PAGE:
America's military prowess has never been greater, but our thinking about foreign affairs has rarely been so pedestrian.

In the days since the U.S. military followed through on direct orders from President Trump to kill Iranian Quds Force commander Qassem Soleimani, we've heard from a wide range of pundits and analysts. On one side, the right reverts to self-congratulatory chest-thumping about inflicting punishment on a "bad guy" who "deserved" his fate. On the other, the left declares Trump's actions "illegal," denying the legitimacy of his rationale for striking Soleimani.

Each side has a point. Soleimani has been sowing chaos in the region, and he had taken a series of provocative actions against American troops and allies since the summer that more than justified a strong response. At the same time, the Trump administration's stated casus belli (attempting to preempt future attacks about which we purportedly possessed firm intelligence) sounds suspiciously like the ginned up justifications the Bush 43 administration used to make the case for going to war against Saddam Hussein in 2003.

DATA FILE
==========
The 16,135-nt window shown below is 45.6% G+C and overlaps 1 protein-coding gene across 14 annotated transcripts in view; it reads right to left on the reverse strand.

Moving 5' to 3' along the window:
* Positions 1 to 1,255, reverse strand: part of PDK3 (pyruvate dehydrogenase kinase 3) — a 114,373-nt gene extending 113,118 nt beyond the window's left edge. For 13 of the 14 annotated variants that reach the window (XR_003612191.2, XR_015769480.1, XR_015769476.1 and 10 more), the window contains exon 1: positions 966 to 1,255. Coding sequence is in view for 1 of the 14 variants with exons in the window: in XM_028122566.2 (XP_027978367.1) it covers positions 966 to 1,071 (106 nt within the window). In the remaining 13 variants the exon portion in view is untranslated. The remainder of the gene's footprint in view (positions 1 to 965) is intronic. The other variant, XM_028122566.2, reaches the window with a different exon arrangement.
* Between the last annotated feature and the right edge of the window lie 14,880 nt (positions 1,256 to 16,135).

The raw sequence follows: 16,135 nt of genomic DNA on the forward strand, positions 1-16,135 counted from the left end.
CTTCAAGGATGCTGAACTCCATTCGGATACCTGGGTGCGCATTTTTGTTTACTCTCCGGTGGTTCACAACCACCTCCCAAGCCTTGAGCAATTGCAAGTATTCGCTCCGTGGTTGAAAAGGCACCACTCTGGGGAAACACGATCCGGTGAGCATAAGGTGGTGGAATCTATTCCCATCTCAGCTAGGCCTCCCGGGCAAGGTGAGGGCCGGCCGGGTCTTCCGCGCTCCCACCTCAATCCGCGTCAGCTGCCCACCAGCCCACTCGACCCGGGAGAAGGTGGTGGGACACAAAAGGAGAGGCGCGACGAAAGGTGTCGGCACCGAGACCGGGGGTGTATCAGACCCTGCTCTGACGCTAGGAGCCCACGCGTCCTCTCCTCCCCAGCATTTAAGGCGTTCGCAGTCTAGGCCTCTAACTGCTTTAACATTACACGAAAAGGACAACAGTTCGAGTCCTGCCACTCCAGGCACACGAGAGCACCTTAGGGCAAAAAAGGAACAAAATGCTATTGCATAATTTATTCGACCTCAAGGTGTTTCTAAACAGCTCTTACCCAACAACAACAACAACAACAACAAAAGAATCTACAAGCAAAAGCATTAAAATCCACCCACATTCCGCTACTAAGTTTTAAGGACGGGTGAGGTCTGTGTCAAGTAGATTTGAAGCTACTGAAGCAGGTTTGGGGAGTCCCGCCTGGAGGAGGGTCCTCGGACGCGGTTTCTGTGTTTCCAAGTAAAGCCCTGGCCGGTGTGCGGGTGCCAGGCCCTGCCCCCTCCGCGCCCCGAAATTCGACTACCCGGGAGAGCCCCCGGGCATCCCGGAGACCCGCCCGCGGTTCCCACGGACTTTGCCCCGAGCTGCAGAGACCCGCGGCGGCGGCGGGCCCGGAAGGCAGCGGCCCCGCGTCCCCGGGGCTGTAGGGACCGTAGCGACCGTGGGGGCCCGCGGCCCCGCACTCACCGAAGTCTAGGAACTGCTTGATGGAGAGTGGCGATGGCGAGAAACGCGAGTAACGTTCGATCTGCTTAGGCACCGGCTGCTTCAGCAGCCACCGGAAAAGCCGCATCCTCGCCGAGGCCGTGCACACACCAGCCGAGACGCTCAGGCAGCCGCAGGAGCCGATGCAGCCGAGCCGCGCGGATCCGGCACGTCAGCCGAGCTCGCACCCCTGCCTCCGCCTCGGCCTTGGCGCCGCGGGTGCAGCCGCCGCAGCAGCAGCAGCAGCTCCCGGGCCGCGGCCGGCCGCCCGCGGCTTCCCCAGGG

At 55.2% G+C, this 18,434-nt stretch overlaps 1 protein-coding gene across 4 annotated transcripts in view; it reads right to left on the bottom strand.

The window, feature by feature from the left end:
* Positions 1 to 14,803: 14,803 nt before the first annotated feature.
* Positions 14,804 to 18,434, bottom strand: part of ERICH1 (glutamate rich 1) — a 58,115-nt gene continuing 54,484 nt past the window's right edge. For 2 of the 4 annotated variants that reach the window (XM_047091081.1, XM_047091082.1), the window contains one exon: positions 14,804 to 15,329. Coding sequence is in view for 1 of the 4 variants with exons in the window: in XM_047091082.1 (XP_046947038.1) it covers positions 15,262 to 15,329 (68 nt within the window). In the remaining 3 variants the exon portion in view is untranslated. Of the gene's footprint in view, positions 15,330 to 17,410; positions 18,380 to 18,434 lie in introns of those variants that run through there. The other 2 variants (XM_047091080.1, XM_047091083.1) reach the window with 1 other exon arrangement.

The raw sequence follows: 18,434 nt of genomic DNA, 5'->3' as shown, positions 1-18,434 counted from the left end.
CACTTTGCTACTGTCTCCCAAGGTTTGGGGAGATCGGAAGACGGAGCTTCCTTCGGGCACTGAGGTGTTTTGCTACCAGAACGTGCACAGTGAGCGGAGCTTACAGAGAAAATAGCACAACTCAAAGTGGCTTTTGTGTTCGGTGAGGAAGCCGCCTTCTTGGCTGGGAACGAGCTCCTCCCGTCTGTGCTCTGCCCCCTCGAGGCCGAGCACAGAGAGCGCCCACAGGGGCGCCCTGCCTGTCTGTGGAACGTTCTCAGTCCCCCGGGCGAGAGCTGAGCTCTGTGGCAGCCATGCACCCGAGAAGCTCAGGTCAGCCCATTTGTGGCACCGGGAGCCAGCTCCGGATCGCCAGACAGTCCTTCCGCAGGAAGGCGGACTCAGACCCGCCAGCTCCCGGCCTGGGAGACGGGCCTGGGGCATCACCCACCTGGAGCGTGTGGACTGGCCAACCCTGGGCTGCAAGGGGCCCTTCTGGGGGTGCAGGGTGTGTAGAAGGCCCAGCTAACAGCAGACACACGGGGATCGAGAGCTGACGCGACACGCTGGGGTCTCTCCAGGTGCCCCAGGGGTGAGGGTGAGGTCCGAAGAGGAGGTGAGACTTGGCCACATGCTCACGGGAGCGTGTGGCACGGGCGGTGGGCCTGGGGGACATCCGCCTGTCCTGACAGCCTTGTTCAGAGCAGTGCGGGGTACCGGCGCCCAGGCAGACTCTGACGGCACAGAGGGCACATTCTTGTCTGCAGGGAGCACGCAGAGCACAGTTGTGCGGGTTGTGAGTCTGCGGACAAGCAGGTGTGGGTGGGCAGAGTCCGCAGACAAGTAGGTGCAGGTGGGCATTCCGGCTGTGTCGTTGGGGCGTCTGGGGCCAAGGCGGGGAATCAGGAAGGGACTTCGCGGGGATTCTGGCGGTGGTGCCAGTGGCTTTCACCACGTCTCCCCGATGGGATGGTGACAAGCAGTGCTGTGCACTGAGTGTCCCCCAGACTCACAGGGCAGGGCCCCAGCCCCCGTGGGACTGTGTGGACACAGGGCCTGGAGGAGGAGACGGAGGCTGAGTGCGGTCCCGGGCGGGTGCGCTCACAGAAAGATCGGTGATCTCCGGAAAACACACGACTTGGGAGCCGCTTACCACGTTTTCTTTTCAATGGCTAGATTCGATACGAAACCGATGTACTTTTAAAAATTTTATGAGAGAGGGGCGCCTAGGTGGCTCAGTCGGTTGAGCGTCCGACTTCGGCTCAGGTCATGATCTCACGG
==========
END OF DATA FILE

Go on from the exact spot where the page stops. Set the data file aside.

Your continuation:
All of this is horribly familiar and insufficient. International affairs involve so much more than demonstrations of moral purity and the punctilious following of legal procedures. Yet you would never know this from the level of discussion and debate in Washington and the mainstream media, where far more fundamental and important issues — like whether it was wise to take out Soleimani, whether it advanced America's vital national interests, and how the act fits into our broader strategy in the world — hardly ever come up. Instead, the focus repeatedly returns to questions of moral righteousness and legality.

But wait, some are bound to object, haven't plenty of analysts been debating whether the attack on Soleimani was a bad idea, including whether it could provoke a painful Iranian counter-strike on the U.S. and its allies? People have indeed been arguing about such questions. But these are questions of tactics, not strategy. They presume that the broader aim of our policy — pushing back against Iranian influence in Iraq while we also continue to pursue additional goals within the country, among them stamping out the last remnants of ISIS — is settled, obvious. They presume that our strategy in the region — including partnering with Saudi Arabia in its proxy war with Iran in Yemen — is sound. That it's reasonable. That it benefits the United States to keep attempting to militarily micromanage the Middle East 18 years after the September 11 attacks and nearly 30 years since Saddam Hussein invaded Kuwait.